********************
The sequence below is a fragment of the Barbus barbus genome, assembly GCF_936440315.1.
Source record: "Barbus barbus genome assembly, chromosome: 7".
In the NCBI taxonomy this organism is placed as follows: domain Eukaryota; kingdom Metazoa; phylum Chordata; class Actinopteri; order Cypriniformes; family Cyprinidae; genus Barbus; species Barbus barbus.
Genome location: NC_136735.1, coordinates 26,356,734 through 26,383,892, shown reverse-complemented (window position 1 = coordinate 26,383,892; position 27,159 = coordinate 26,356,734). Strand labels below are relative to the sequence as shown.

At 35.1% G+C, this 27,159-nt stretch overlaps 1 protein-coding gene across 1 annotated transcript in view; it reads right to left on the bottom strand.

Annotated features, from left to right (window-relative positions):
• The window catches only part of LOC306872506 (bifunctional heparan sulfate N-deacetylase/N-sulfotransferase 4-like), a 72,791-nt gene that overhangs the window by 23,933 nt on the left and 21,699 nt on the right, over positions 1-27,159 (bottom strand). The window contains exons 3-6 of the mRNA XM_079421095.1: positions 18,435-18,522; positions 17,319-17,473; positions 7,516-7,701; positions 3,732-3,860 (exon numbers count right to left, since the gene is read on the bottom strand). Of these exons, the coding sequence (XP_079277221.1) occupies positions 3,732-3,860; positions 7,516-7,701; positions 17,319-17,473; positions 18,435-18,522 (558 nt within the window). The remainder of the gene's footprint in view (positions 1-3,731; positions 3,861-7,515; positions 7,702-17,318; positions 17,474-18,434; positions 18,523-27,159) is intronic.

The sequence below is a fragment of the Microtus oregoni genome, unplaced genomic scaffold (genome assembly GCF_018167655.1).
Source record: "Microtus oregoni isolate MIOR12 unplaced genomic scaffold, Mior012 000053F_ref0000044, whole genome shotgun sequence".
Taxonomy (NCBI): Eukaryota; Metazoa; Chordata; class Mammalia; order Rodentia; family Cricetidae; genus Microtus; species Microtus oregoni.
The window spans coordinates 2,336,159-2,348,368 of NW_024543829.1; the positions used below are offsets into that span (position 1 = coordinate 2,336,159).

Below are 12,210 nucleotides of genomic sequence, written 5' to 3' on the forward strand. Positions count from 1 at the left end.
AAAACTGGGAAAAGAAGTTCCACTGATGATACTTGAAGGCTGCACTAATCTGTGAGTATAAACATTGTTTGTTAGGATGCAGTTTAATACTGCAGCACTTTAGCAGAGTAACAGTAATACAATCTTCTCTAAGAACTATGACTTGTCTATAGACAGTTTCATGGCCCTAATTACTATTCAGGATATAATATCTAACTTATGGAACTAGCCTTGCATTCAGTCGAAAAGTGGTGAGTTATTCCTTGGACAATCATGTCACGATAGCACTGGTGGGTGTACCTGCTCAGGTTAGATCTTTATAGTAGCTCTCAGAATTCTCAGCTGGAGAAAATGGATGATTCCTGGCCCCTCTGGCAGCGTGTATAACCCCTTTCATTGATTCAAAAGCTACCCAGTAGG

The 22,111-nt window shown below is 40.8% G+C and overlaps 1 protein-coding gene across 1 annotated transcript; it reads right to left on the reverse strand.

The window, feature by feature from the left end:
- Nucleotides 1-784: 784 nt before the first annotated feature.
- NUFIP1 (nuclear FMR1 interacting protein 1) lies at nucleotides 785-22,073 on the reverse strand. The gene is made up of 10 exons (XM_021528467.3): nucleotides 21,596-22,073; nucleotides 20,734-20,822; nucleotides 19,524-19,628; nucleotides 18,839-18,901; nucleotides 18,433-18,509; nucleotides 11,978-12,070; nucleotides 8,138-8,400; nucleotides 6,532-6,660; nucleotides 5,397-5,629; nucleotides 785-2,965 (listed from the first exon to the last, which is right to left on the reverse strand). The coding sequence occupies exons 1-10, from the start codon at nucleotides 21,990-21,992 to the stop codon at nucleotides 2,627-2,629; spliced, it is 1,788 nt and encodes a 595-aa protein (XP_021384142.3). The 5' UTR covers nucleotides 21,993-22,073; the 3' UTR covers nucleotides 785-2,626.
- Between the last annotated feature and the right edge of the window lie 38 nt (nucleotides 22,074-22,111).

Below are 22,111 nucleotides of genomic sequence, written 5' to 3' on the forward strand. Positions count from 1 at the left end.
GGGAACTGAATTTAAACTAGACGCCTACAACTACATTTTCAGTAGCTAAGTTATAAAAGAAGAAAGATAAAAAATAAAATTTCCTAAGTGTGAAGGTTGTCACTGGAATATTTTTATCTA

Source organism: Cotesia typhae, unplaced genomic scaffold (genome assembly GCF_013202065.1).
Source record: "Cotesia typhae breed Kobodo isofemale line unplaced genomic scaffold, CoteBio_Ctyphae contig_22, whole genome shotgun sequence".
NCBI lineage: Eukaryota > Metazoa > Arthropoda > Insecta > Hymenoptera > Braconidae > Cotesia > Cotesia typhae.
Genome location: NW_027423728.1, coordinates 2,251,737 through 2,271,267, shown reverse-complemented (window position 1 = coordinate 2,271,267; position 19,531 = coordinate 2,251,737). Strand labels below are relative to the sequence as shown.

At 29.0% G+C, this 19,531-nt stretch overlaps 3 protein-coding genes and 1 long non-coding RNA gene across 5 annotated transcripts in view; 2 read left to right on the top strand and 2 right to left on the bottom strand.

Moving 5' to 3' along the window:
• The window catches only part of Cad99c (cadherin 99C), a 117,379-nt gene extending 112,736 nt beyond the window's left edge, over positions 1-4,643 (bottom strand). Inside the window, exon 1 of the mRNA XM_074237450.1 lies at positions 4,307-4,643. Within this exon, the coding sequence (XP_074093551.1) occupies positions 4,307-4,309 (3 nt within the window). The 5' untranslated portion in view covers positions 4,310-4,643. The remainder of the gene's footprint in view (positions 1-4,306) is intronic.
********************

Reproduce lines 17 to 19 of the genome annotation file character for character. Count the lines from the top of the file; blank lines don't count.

- NUFIP1 (nuclear FMR1 interacting protein 1) lies at nucleotides 785-22,073 on the reverse strand. The gene is made up of 10 exons (XM_021528467.3): nucleotides 21,596-22,073; nucleotides 20,734-20,822; nucleotides 19,524-19,628; nucleotides 18,839-18,901; nucleotides 18,433-18,509; nucleotides 11,978-12,070; nucleotides 8,138-8,400; nucleotides 6,532-6,660; nucleotides 5,397-5,629; nucleotides 785-2,965 (listed from the first exon to the last, which is right to left on the reverse strand). The coding sequence occupies exons 1-10, from the start codon at nucleotides 21,990-21,992 to the stop codon at nucleotides 2,627-2,629; spliced, it is 1,788 nt and encodes a 595-aa protein (XP_021384142.3). The 5' UTR covers nucleotides 21,993-22,073; the 3' UTR covers nucleotides 785-2,626.
- Between the last annotated feature and the right edge of the window lie 38 nt (nucleotides 22,074-22,111).

Below are 22,111 nucleotides of genomic sequence, written 5' to 3' on the forward strand. Positions count from 1 at the left end.